Baylies was the representative for Massachusetts’s 10th congressional district and was an Anti Jacksonian. He served from 1833 to 1835.
He was previously the representative for Massachusetts’s 8th congressional district as a Federalist from 1815 to 1817; the representative for Massachusetts’s 7th congressional district as a Federalist from 1813 to 1815; and the representative for Massachusetts’s 7th congressional district as a Federalist from 1809 to 1811.
From May 1809 to Mar 1835, Baylies missed 108 of 826 roll call votes, which is 13.1%. This is better than the median of 18.2% among the lifetime records of representatives serving in Mar 1835. The chart below reports missed votes over time.
We don’t track why legislators miss votes, but it’s often due to medical absenses, major life events, and running for higher office.
|Time Period||Votes Eligible||Missed Votes||Percent||Percentile|
|Dec 1813-Apr 1814||110||10||9.1%||0th|
|Dec 1814-Feb 1815||106||1||0.9%||10th|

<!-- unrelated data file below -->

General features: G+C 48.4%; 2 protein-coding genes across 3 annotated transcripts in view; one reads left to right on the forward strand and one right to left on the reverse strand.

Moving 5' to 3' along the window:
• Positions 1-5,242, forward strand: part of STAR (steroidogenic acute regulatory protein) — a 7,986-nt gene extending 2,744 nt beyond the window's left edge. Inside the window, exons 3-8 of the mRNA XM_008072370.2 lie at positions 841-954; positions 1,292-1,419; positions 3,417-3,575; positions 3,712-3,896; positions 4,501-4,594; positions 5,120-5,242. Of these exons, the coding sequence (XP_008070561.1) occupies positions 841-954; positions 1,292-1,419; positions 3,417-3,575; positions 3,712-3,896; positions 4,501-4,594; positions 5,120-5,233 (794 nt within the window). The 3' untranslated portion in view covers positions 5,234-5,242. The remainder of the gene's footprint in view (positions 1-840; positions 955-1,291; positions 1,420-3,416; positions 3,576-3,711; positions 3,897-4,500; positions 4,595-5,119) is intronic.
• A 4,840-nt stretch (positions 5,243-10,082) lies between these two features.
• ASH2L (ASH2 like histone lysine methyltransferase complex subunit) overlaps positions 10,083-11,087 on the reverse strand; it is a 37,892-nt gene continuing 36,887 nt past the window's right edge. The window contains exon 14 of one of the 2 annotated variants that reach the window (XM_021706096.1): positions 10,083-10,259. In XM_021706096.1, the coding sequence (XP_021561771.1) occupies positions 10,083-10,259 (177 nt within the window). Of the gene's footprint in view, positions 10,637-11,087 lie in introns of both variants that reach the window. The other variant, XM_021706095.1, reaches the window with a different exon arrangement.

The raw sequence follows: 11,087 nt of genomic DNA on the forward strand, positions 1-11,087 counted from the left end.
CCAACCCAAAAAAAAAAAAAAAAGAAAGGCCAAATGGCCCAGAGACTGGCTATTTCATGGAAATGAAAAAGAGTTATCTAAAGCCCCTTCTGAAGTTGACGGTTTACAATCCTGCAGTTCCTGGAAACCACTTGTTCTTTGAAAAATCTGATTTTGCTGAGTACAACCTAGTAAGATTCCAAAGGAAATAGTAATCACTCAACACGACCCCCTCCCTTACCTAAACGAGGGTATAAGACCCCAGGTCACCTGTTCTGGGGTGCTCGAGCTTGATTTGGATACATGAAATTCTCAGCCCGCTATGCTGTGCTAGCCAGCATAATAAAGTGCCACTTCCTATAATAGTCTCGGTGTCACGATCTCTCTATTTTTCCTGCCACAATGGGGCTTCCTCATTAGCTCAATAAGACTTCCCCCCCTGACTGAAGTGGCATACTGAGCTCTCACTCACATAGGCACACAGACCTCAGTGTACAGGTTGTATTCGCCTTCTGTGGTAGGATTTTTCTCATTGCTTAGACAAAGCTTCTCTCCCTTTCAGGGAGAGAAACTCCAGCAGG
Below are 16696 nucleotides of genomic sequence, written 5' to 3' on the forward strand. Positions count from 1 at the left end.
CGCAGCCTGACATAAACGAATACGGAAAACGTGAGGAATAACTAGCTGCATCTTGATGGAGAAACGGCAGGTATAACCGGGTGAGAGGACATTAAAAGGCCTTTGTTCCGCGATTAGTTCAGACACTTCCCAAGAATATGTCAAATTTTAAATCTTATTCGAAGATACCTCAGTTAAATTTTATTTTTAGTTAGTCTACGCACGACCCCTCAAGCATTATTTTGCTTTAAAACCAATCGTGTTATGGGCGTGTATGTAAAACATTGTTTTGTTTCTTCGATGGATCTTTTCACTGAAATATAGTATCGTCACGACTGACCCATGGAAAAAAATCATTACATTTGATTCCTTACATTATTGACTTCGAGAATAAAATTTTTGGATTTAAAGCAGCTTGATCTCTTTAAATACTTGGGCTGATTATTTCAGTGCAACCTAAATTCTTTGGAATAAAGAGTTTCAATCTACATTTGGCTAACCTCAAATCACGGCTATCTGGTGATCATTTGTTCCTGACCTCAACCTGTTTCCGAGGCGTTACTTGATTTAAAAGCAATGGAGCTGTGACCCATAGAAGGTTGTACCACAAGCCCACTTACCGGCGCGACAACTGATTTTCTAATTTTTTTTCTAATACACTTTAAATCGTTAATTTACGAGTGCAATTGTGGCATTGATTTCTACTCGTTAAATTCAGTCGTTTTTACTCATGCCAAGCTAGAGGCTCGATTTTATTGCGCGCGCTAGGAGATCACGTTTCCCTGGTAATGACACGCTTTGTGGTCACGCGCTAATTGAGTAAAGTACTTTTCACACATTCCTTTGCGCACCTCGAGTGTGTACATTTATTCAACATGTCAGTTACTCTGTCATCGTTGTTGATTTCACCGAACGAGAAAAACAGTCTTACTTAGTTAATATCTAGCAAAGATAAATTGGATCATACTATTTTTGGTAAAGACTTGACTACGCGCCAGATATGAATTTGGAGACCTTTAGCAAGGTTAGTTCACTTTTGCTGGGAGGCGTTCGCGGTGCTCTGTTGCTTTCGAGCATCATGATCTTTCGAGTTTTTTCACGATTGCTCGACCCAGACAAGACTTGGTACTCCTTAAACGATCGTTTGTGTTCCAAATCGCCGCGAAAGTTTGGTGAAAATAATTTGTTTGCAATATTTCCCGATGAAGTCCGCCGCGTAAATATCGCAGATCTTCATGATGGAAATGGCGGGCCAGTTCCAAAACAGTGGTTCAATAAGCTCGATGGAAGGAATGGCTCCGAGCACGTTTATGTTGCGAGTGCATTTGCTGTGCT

|Dec 1815-Apr 1816||72||25||34.7%||75th|
|Dec 1833-Feb 1834||35||2||5.7%||29th|
|Dec 1834-Mar 1835||105||13||12.4%||29th|
The information on this page is originally sourced from a variety of materials, including:
- unitedstates/congress-legislators, a community project gathering congressional information
- United States Congressional Roll Call Voting Records, 1789-1990 by Howard L. Rosenthal and Keith T. Poole.
- Martis’s “The Historical Atlas of Political Parties in the United States Congress”, via Keith Poole’s roll call votes data set, for political party affiliation for Members of Congress from 1789 through about year 2000